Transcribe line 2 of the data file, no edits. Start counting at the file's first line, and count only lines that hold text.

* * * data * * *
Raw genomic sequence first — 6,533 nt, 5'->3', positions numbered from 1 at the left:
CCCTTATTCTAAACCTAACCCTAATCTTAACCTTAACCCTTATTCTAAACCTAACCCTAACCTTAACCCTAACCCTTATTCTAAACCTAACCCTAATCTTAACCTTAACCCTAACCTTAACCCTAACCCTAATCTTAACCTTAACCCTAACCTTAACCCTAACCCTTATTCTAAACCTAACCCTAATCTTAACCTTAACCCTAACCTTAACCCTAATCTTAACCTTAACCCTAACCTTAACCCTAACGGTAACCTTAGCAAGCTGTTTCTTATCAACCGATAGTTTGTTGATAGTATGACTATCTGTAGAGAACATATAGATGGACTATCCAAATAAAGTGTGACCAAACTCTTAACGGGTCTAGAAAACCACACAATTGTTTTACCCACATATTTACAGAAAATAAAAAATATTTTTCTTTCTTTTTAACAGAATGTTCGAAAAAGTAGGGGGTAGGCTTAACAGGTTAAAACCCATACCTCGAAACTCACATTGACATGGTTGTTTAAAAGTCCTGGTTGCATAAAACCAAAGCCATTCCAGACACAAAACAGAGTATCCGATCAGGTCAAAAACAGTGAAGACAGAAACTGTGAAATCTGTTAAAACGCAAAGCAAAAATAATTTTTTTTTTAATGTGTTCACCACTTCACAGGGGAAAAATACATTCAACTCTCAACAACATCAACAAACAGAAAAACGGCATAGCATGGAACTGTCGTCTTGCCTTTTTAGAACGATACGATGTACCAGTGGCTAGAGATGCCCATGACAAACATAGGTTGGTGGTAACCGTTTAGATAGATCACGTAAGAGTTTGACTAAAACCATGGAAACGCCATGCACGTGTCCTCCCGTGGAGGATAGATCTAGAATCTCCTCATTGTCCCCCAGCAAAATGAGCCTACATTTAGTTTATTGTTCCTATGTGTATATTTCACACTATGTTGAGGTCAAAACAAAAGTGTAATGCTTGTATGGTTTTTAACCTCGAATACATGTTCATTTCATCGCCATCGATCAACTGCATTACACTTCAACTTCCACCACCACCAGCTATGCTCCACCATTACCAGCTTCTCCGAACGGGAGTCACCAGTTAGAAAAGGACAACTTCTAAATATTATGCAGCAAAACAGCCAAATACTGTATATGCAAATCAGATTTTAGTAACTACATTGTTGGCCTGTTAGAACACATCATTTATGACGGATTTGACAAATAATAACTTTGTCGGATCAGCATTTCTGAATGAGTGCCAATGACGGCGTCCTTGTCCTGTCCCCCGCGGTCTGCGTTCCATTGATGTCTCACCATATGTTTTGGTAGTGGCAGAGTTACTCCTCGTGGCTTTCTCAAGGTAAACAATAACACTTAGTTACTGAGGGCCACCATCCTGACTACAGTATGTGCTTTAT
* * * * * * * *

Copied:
CCCTTATTCTAAACCTAACCCTAATCTTAACCTTAACCCTTATTCTAAACCTAACCCTAACCTTAACCCTAACCCTTATTCTAAACCTAACCCTAATCTTAACCTTAACCCTAACCTTAACCCTAACCCTAATCTTAACCTTAACCCTAACCTTAACCCTAACCCTTATTCTAAACCTAACCCTAATCTTAACCTTAACCCTAACCTTAACCCTAATCTTAACCTTAACCCTAACCTTAACCCTAACGGTAACCTTAGCAAGCTGTTTCTTATCAACCGATAGTTTGTTGATAGTATGACTATCTGTAGAGAACATATAGATGGACTATCCAAATAAAGTGTGACCAAACTCTTAACGGGTCTAGAAAACCACACAATTGTTTTACCCACATATTTACAGAAAATAAAAAATATTTTTCTTTCTTTTTAACAGAATGTTCGAAAAAGTAGGGGGTAGGCTTAACAGGTTAAAACCCATACCTCGAAACTCACATTGACATGGTTGTTTAAAAGTCCTGGTTGCATAAAACCAAAGCCATTCCAGACACAAAACAGAGTATCCGATCAGGTCAAAAACAGTGAAGACAGAAACTGTGAAATCTGTTAAAACGCAAAGCAAAAATAATTTTTTTTTTAATGTGTTCACCACTTCACAGGGGAAAAATACATTCAACTCTCAACAACATCAACAAACAGAAAAACGGCATAGCATGGAACTGTCGTCTTGCCTTTTTAGAACGATACGATGTACCAGTGGCTAGAGATGCCCATGACAAACATAGGTTGGTGGTAACCGTTTAGATAGATCACGTAAGAGTTTGACTAAAACCATGGAAACGCCATGCACGTGTCCTCCCGTGGAGGATAGATCTAGAATCTCCTCATTGTCCCCCAGCAAAATGAGCCTACATTTAGTTTATTGTTCCTATGTGTATATTTCACACTATGTTGAGGTCAAAACAAAAGTGTAATGCTTGTATGGTTTTTAACCTCGAATACATGTTCATTTCATCGCCATCGATCAACTGCATTACACTTCAACTTCCACCACCACCAGCTATGCTCCACCATTACCAGCTTCTCCGAACGGGAGTCACCAGTTAGAAAAGGACAACTTCTAAATATTATGCAGCAAAACAGCCAAATACTGTATATGCAAATCAGATTTTAGTAACTACATTGTTGGCCTGTTAGAACACATCATTTATGACGGATTTGACAAATAATAACTTTGTCGGATCAGCATTTCTGAATGAGTGCCAATGACGGCGTCCTTGTCCTGTCCCCCGCGGTCTGCGTTCCATTGATGTCTCACCATATGTTTTGGTAGTGGCAGAGTTACTCCTCGTGGCTTTCTCAAGGTAAACAATAACACTTAGTTACTGAGGGCCACCATCCTGACTACAGTATGTGCTTTAT